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Helping black children cope with high-tech. Boston aims to revamp school methods

Shirley Malcolm never gives either of her children, ages 5 and 7, one pair of matching socks to wear. She gives them two or three pairs, all mixed up. She tells them to match them, then select a pair that harmonizes with their outfits. Why does she push her children through that exercise? It's a matter of basic learning habits, she says. ``Black children are not being taught to think. Hispanic children aren't learning to do for themselves. Minority children in America are falling farther and farther behind white children in achievement,'' she says.

A scientist as well as a homemaker, Dr. Malcolm was keynote speaker at a recent kickoff conference, ``Computers, Technology, and Issues of Equity,'' to set up a program to help Boston's minority students improve in school work and standardized tests.

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``Education received by minority children is inappropriate for the high-technology era,'' says Dr. Malcolm, who directs the Office of Opportunity of the American Association for the Advancement of Science. ``The level of reading is [11- to 18-percent] below white achievements. Although more young people are graduating from high school, dropout rates are increasing among minority students. Fewer black students are attending college than 10 years ago.

``A program directed toward moving the education of minority children out of the Dark Ages is needed not only in Boston but in most black communities throughout the nation,'' Dr. Malcolm says.

``The reality is that blacks have a higher rate of unemployment and lower scores in achievement tests than whites,'' she says. Any program to motivate minority students to achieve should involve parents as well as experts in science and high technology, Dr. Malcolm adds.

She gives these statistics:

Black children score lower on reading tests than white children; and the older they get, the worse they score. Significant gains were made during the 1970s, but the gap between blacks and whites remains.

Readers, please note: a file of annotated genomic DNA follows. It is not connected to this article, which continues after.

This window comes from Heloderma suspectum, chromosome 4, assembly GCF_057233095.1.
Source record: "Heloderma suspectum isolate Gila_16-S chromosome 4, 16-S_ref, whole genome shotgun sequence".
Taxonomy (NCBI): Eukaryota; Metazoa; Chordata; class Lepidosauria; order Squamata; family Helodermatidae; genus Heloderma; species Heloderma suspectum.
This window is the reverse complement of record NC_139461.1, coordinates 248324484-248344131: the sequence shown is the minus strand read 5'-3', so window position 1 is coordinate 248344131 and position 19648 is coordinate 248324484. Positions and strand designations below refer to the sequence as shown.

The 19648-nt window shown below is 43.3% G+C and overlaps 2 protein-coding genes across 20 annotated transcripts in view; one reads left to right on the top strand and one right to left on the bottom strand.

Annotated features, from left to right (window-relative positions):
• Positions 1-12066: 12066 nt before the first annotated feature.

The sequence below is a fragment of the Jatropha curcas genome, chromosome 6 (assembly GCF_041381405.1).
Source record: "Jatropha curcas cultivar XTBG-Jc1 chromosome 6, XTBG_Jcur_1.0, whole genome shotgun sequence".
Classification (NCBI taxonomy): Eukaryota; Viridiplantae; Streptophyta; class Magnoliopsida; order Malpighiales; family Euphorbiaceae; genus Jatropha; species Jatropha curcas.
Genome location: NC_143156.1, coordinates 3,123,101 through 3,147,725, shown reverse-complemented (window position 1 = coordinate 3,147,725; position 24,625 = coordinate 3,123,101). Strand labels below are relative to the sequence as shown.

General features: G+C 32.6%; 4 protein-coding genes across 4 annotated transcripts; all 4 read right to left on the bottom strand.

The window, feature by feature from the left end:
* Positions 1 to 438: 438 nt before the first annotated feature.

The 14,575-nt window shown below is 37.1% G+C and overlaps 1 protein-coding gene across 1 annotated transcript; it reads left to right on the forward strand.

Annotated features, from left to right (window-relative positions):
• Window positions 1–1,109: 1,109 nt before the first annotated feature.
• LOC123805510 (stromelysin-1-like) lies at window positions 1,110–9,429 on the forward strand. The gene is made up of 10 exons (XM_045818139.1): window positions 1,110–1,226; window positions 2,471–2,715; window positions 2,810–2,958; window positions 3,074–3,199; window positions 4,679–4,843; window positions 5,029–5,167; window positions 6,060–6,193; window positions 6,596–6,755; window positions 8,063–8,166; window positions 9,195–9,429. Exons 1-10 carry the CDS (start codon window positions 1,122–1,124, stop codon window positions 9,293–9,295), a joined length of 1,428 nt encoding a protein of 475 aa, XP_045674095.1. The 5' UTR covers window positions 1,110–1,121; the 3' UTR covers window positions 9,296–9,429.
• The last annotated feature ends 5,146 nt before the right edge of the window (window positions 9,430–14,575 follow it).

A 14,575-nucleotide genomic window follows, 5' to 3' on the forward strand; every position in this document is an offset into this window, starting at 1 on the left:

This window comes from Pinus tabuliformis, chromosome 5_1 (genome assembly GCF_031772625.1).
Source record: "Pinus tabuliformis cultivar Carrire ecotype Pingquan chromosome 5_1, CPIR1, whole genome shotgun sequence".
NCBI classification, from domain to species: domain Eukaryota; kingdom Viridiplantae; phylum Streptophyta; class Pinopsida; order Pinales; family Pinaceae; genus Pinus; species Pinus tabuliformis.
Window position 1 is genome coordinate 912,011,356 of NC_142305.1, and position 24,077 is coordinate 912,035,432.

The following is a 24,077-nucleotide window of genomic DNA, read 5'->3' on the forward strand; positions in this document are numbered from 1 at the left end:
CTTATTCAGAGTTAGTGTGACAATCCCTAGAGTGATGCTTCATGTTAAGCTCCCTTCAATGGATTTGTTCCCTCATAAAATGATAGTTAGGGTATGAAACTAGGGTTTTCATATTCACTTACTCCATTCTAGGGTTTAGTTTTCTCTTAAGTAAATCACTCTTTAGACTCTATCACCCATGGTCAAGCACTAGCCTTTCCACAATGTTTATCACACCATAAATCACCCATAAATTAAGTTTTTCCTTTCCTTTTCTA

Black students are twice as likely as white students to quit school. The dropout rate is 25 percent for blacks 18 to 21; 40 percent of female dropouts cite pregnancy as the reason for leaving.

White students are 45 percent more likely to attend college than black high school graduates. (In 1977 black and white high school graduates attended college at the same rate.) Poverty eliminates many blacks: Only 18.8 percent of the poor enrolled in college, but 34 percent of blacks above the poverty level attended college in 1983.

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``Americans in the underclass, regardless of race, don't take the courses in high school that prepare them for engineering, economics, and computer science,'' Dr. Malcolm says.

Two national agencies are speaking out, too.

Black children are ``sliding backwards,'' says a report, ``Black and White Children in America: Key Facts,'' published last May by the Children's Defense Fund, a child advocate organization.

``Creative remedies can reverse bleak trends,'' says an article in the September 1985 issue of Focus, the newsletter of the Joint Center for Political Studies, a black think tank.

``Facts and figures say Boston's black youth need help,'' says Ellen S. Jackson, dean of affirmative action at Northeastern University. She bases her comments on recent US Census Bureau statistics and a report, ``The Emerging Black Community of Boston,'' published by the Institute for the Study of Black Culture of the University of Massachusetts at Boston.

Boston blacks lag behind whites in income, employment, education (test scores and years of schooling), and housing, she says. A majority of black children live in single-parent, female-headed households, 70 percent of them below the poverty level.

``Putting computers in school is not enough,'' says Theresa Perry who codirects the Boston minority-student project. ``High-tech . . . must prepare black students to solve problems of every day living.''

``We ask you to lend your expertise to a two-year pilot project to bring black children into the mainstream of a high-technology and computer-intelligent world,'' E. L. Griffin, a consultant and project codirector with Dr. Perry, told those attending the conference.

Project goals are twofold, says Mr. Griffin:

To emerge with redesigned teaching practices, based on the idea that ``all children can learn.''

To provide black children with hands-on experiences in using high-tech resources.

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